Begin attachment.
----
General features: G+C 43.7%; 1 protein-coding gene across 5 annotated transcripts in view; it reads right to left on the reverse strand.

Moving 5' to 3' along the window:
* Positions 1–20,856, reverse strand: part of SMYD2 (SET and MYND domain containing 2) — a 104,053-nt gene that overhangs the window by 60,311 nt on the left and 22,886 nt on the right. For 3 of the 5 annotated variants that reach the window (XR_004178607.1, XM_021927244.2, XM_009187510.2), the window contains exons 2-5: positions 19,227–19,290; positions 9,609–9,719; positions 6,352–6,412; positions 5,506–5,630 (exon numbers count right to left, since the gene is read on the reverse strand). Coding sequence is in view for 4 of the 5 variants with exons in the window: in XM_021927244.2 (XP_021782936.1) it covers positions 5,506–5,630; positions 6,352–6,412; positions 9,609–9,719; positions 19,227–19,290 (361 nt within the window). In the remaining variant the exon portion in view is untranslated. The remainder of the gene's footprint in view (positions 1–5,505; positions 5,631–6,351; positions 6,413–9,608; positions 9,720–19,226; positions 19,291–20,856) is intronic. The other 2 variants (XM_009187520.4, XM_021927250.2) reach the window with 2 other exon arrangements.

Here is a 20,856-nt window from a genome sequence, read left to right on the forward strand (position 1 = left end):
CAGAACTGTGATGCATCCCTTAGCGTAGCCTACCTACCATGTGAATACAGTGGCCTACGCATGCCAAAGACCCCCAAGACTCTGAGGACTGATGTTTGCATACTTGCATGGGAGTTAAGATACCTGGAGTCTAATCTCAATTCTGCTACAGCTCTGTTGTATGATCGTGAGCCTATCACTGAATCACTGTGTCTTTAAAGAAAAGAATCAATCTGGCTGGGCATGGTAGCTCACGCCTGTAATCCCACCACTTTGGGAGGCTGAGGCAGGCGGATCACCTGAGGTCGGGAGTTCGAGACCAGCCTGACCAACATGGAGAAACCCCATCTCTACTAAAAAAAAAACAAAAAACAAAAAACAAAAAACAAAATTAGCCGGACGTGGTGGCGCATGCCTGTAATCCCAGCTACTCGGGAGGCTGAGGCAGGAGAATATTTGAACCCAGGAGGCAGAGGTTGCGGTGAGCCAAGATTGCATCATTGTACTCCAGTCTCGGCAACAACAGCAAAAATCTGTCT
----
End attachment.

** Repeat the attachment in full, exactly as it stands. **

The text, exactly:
General features: G+C 43.7%; 1 protein-coding gene across 5 annotated transcripts in view; it reads right to left on the reverse strand.

Moving 5' to 3' along the window:
* Positions 1–20,856, reverse strand: part of SMYD2 (SET and MYND domain containing 2) — a 104,053-nt gene that overhangs the window by 60,311 nt on the left and 22,886 nt on the right. For 3 of the 5 annotated variants that reach the window (XR_004178607.1, XM_021927244.2, XM_009187510.2), the window contains exons 2-5: positions 19,227–19,290; positions 9,609–9,719; positions 6,352–6,412; positions 5,506–5,630 (exon numbers count right to left, since the gene is read on the reverse strand). Coding sequence is in view for 4 of the 5 variants with exons in the window: in XM_021927244.2 (XP_021782936.1) it covers positions 5,506–5,630; positions 6,352–6,412; positions 9,609–9,719; positions 19,227–19,290 (361 nt within the window). In the remaining variant the exon portion in view is untranslated. The remainder of the gene's footprint in view (positions 1–5,505; positions 5,631–6,351; positions 6,413–9,608; positions 9,720–19,226; positions 19,291–20,856) is intronic. The other 2 variants (XM_009187520.4, XM_021927250.2) reach the window with 2 other exon arrangements.

Here is a 20,856-nt window from a genome sequence, read left to right on the forward strand (position 1 = left end):
CAGAACTGTGATGCATCCCTTAGCGTAGCCTACCTACCATGTGAATACAGTGGCCTACGCATGCCAAAGACCCCCAAGACTCTGAGGACTGATGTTTGCATACTTGCATGGGAGTTAAGATACCTGGAGTCTAATCTCAATTCTGCTACAGCTCTGTTGTATGATCGTGAGCCTATCACTGAATCACTGTGTCTTTAAAGAAAAGAATCAATCTGGCTGGGCATGGTAGCTCACGCCTGTAATCCCACCACTTTGGGAGGCTGAGGCAGGCGGATCACCTGAGGTCGGGAGTTCGAGACCAGCCTGACCAACATGGAGAAACCCCATCTCTACTAAAAAAAAAACAAAAAACAAAAAACAAAAAACAAAATTAGCCGGACGTGGTGGCGCATGCCTGTAATCCCAGCTACTCGGGAGGCTGAGGCAGGAGAATATTTGAACCCAGGAGGCAGAGGTTGCGGTGAGCCAAGATTGCATCATTGTACTCCAGTCTCGGCAACAACAGCAAAAATCTGTCT